Absolutely not! The hard coded upper limit for –g is 1024GB. Whenever you increase your MemToLeave on a 32-bit machine, you can decreasing the SQL Serve Buffer Pool memory proportionately. Enabling this for a 64-bit instance is bit of a moot-point. So increasing –g is just a workaround and sometimes it might lead you to face BPool pressure on the server. I had documented the layout of the buffer pool for a 32-bit instance in an earlier blog post: SQL Server Memory Basics

Thumbs downI am Smart! I will enable /3GB and then increase –g. All problems solved!
Well, I would say you are too smart for your own good. For systems with above 16GB of RAM, this can prove to be counter-productive. This will only cause a lack of available System PTEs on the Windows server and create more problems than it actually solves. From “Using AWE” topic in SQL Server Books Online:

If there is more than 16 GB of physical memory available on a computer, the operating system requires 2 GB of virtual address space for system purposes and therefore can support only a 2 GB user mode virtual address space. For the operating system to use the memory range above 16 GB, be sure that the /3gb parameter is not in the Boot.ini file. If it is, the operating system cannot use any physical memory above 16 GB.

Thumbs downLock Pages in Memory is the next best thing after sliced bread!
How many times have we heard this: “Enable LPIM for the SQL service account and everything will be alright”! Everything will be alright only when you have taken into consideration the memory requirements for the SQL Server instance(s) on the box, other applications and Windows and then capped the Max Server Memory. Without that enabling LPIM for the SQL Service account is as good riding a bike on the freeway without a helmet. It’s all smooth sailing till disaster strikes!

Hope the above points help clear out some urban legends regarding SQL Server Memory concepts and next time during a coffee break or a water cooler discussion, the above points help you convince a *misguided SQL Server expert*!! Winking smile

Wiki: SQL Database Engine Startup Failures

The startup failures for SQL Server can be classified into two types:

1. Service startup failures for stand-alone instances

2. Services startup failures for clustered instances

I shall document a road-map for a step-by-step troubleshooter for handling SQL Server startup failures for both stand-alone and clustered instances. By no means, is this the only way to troubleshoot startup failures but for a novice SQL Server user (hopefully, you don’t attempt the steps below for the first time on a production instance), this would be a good starting point in determining the root cause of the startup failures.

Services startup failures for stand-alone instances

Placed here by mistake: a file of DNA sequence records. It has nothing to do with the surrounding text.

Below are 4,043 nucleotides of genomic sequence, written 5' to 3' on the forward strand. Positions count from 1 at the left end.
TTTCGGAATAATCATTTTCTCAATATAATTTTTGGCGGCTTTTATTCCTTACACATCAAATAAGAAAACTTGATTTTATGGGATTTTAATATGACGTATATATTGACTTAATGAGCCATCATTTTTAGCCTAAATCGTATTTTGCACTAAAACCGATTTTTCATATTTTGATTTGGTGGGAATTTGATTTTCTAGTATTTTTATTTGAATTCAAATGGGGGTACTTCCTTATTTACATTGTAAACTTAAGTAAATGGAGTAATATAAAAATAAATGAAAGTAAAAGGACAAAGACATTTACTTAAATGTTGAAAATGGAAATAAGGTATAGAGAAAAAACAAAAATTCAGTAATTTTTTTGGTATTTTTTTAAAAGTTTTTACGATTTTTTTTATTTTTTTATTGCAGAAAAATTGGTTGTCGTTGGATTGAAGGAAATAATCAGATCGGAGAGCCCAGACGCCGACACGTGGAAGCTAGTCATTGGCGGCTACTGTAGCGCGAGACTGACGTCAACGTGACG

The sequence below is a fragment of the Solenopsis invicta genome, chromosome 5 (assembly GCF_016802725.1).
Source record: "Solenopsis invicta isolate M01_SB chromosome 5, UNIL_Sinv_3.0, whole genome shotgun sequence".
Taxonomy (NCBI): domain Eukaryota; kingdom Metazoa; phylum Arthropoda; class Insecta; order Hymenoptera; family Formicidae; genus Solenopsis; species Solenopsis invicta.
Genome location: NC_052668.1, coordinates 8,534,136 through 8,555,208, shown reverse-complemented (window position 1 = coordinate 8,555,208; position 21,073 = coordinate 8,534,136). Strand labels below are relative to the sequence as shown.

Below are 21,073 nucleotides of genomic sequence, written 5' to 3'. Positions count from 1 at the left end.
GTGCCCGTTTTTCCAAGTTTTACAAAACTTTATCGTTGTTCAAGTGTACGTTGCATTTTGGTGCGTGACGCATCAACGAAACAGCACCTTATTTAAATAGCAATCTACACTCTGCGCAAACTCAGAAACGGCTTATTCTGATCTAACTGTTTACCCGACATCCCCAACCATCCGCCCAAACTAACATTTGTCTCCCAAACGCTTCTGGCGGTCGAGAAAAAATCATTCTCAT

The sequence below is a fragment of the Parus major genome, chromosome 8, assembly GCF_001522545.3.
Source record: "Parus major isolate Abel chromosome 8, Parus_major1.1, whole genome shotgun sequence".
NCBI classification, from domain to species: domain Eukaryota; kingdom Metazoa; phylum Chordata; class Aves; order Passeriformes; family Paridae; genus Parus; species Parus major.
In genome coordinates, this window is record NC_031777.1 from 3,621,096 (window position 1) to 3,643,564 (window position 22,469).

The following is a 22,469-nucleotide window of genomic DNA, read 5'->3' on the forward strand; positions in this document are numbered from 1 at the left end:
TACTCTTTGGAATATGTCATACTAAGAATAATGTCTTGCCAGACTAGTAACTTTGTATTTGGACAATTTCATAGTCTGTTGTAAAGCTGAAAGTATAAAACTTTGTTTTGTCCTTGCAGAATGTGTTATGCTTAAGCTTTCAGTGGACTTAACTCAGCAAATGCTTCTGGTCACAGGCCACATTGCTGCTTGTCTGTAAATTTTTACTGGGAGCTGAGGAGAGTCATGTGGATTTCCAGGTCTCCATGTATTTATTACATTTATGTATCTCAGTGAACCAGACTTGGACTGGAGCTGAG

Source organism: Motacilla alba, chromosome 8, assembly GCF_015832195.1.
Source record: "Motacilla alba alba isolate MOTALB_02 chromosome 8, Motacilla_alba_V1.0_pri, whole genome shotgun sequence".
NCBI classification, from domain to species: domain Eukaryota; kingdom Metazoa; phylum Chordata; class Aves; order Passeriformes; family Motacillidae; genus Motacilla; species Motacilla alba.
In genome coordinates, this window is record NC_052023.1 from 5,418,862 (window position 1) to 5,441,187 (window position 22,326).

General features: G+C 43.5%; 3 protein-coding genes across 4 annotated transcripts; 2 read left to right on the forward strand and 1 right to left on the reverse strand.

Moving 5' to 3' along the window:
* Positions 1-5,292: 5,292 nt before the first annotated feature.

If you are using SQL Server 2000, then try and start the SQL instance from the Services Manager and check if the service starts up. If you are using SQL Server 2005 or above, then try and start the service using SQL Server Configuration Manager.SQL Server Startup Paramaters

If the service fails to start, locate the SQL Server Errorlog location and check if any errors were observed in the SQL Server Errorlog. This can be done by looking up the –e startup parameter value for the SQL Server instance in question. If you are using SQL Server 2005 and above, then right-click on the Service Name in Configuration Manager –> Properties –> Advanced Tab (Refer Pic for more details). If you want to act smart in front of your co-worker Smile with tongue out, then you can use a VBScript (or Powershell) to fetch this information. Here is an example for obtaining the Startup Parameters using WMI and VBScript.

Verify that the files pointed to by the –d (master data file location), –e (Errorlog location) and –l (master log file location) actually exist and have the correct file paths. Starting from SQL Server 2005, the Errorlog will have the startup parameters printed in it when the SQL instance starts up.

Once you have located the current ERRORLOG (file with the same name will be present by the same name in the LOG folder), check for any errors present in the SQL Server Errorlog. An example of an error would be:

2010-11-20 07:50:58.250 Server Error: 17113, Severity: 16, State: 1.
2010-11-20 07:50:58.250 Server Error 2(The system cannot find the file specified.) occurred while opening file ‘C:\Program Files\Microsoft SQL Server\MSSQL10_50.MSSQLSERVER\MSSQL\DATA\master.mdf’ to obtain configuration information at startup. An invalid startup option might have caused the error. Verify your startup options, and correct or remove them if necessary.

The above error message clearly indicates that the master.mdf file was not found in the location that it was expected to be found. If your system database files are not consistent, the SQL Server instance will not startup.

Note: If you see that the timestamp in the SQL Server Errorlog file doesn’t reflect the current system time when you attempted to start the SQL instance, then it is highly likely that the path to the SQL Errorlog is incorrect. If that is true, then the SQL Server instance will fail to start and a pretty unhelpful error message will be shown to you. It is always one of the two: